How Venezuela’s dictatorship is weaponizing the US border crisis



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The Venezuelan dictatorship, with 25 years in power, continues to bet on increasing forced migration as a useful strategy for blackmailing President Biden’s administration against reimposing sanctions against the regime.

Venezuelan Vice President Delcy Rodríguez has threatened to immediately revoke migrant repatriation flights and review any existing bilateral cooperation mechanism in the even that sanctions return. The threat comes from a regime that took the most prosperous economy in Latin America and forced more than 7 million of its own citizens to emigrate in abject poverty and desperation.

Over the last year, the U.S. had relaxed many of the sanctions against Venezuelan gold, gas and oil in a bid to ensure free elections and help stabilize the nation’s deteriorating economy. It seemed like a reasonable proposal, but the dictatorship is not willing to risk two decades of Chavismo and the resultant ill-gotten gains.

Last month, the Supreme Court of Justice, controlled by the regime of Nicolas Maduro, banned the main opposition leader, María Corina Machado, from running for office for 15 years. The ruling closed the doors to any possibility of democratic change and reignited a desire among its 28 million citizens to emigrate.

The weaponization of migration has been part of the old Marxist toolkit since the days of Fidel Castro and the Mariel boatlift. In 1977, President Jimmy Carter tried to promote dialogue and democracy in Cuba, easing sanctions with good faith. All the while, Fidel Castro increased repression and corruption in the Caribbean nation.

This story seems to be repeating itself.

Last year, the communist regimes of Cuba, Nicaragua and Venezuela carried out massive joint operations to promote irregular emigration to the U.S. Cuba provided the migrants, Venezuela the Conviasa airline and Nicaragua the gateway to begin the northward journey toward the U.S. border.

Although this immigration scheme was scaled back due to a timely U.S. response, the Nicaraguan dictatorship has opened other routes to take migrants to the border. Even last December, a charter flight headed to Nicaragua was caught trafficking 276 Indian nationals at an international airport in France.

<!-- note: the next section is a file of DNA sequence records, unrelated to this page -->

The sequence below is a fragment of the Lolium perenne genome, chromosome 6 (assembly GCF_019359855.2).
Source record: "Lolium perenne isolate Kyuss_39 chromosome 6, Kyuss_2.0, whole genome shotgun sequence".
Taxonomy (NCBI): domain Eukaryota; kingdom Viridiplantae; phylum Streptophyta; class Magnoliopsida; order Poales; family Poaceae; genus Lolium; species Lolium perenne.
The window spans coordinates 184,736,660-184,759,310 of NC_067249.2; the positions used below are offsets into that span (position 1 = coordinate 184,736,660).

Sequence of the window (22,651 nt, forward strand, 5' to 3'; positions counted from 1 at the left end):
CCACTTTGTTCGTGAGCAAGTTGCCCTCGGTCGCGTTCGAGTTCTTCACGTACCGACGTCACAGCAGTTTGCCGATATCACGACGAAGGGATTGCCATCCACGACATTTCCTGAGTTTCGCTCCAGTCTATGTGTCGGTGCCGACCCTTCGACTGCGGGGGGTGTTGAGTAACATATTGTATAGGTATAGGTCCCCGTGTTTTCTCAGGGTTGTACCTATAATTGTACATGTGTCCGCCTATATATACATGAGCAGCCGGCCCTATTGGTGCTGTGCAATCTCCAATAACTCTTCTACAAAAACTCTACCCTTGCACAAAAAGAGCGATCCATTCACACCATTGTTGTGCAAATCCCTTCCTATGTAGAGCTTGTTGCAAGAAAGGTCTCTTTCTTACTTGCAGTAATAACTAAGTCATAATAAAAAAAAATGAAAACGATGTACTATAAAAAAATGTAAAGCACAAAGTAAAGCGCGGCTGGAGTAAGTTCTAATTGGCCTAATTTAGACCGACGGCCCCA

Manuel Orozco, a researcher at the Inter-American Dialogue, has said that Nicaraguan dictator Daniel Ortega wanted to open the immigration valve for 100,000 people, obtaining millions each month in income taxes on remittances. This is a risky but profitable business.

All around the world, the communist model has been a resounding failure. But migrants fleeing communist systems have generated resounding success. In Nicaragua, during the first six months of 2023, the Ortega regime collected more than $2 billion in remittances. The worse the tyrant, the better forced emigration is for his economy.

In Venezuela, it is clear that the migratory hemorrhage requires something more than walls to stop. A foreign policy and security strategy is needed to address the weaponization of immigration by dictatorships like those of Cuba, Nicaragua or Venezuela, but actions are also needed to prevent the emergence of new tyrannies or failed states like Haiti.

We recently saw an extraordinary example of leadership in Ecuador. The country has not yet emerged from the crisis caused by drug trafficking and gangs, but it is receiving timely international cooperation to avoid a total disaster. Even a divided U.S. Congress presented a bipartisan statement .

Another positive example was the immediate response to the governance crisis in Guatemala. Corrupt power groups wanted to prevent the transfer of leadership to the new president, Bernardo Arevalo. Strong international pressure and the leadership of the U.S. prevented a tragedy there. These have been good recent examples of what can be done to prevent new migration crises.

If we limit ourselves to believing that the migration crisis is solved at the border, we are only addressing part of the problem — the symptoms, but not the disease. Dictatorships, narco-states and corruption are issues that require an urgent and comprehensive response. It is critical for the U.S. to take care of its so-called backyard, promoting democracy, security and prosperity. This is not an expense, but an investment.

Arturo McFields Yescas is an exiled journalist, former Nicaraguan Ambassador to the Organization of American States, and a former volunteer in the Peace Corps of Norway.

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